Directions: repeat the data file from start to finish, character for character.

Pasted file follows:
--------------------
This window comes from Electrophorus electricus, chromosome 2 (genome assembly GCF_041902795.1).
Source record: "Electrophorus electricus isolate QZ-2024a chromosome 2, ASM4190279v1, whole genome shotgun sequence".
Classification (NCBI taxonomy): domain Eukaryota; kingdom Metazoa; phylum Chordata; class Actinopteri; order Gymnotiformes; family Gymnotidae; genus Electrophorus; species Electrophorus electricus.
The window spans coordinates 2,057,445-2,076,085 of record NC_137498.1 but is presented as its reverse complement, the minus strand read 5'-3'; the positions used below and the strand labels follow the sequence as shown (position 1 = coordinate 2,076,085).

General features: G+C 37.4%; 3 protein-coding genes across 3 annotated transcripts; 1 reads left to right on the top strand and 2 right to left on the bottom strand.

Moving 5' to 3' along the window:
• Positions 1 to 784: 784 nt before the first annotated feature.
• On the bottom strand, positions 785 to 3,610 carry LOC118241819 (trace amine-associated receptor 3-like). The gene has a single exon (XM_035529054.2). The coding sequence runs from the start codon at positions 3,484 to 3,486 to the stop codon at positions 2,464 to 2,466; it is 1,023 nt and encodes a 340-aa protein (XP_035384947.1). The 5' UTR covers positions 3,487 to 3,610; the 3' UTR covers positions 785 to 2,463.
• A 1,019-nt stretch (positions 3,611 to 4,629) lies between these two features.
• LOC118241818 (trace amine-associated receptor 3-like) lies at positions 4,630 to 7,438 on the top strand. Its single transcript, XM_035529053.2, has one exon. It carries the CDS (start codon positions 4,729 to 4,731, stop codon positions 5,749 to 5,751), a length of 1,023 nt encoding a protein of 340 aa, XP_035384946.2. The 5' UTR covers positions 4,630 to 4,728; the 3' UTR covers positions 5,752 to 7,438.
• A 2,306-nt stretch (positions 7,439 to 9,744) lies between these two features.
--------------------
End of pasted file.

This window comes from Electrophorus electricus, chromosome 2 (genome assembly GCF_041902795.1).
Source record: "Electrophorus electricus isolate QZ-2024a chromosome 2, ASM4190279v1, whole genome shotgun sequence".
Classification (NCBI taxonomy): domain Eukaryota; kingdom Metazoa; phylum Chordata; class Actinopteri; order Gymnotiformes; family Gymnotidae; genus Electrophorus; species Electrophorus electricus.
The window spans coordinates 2,057,445-2,076,085 of record NC_137498.1 but is presented as its reverse complement, the minus strand read 5'-3'; the positions used below and the strand labels follow the sequence as shown (position 1 = coordinate 2,076,085).

General features: G+C 37.4%; 3 protein-coding genes across 3 annotated transcripts; 1 reads left to right on the top strand and 2 right to left on the bottom strand.

Moving 5' to 3' along the window:
• Positions 1 to 784: 784 nt before the first annotated feature.
• On the bottom strand, positions 785 to 3,610 carry LOC118241819 (trace amine-associated receptor 3-like). The gene has a single exon (XM_035529054.2). The coding sequence runs from the start codon at positions 3,484 to 3,486 to the stop codon at positions 2,464 to 2,466; it is 1,023 nt and encodes a 340-aa protein (XP_035384947.1). The 5' UTR covers positions 3,487 to 3,610; the 3' UTR covers positions 785 to 2,463.
• A 1,019-nt stretch (positions 3,611 to 4,629) lies between these two features.
• LOC118241818 (trace amine-associated receptor 3-like) lies at positions 4,630 to 7,438 on the top strand. Its single transcript, XM_035529053.2, has one exon. It carries the CDS (start codon positions 4,729 to 4,731, stop codon positions 5,749 to 5,751), a length of 1,023 nt encoding a protein of 340 aa, XP_035384946.2. The 5' UTR covers positions 4,630 to 4,728; the 3' UTR covers positions 5,752 to 7,438.
• A 2,306-nt stretch (positions 7,439 to 9,744) lies between these two features.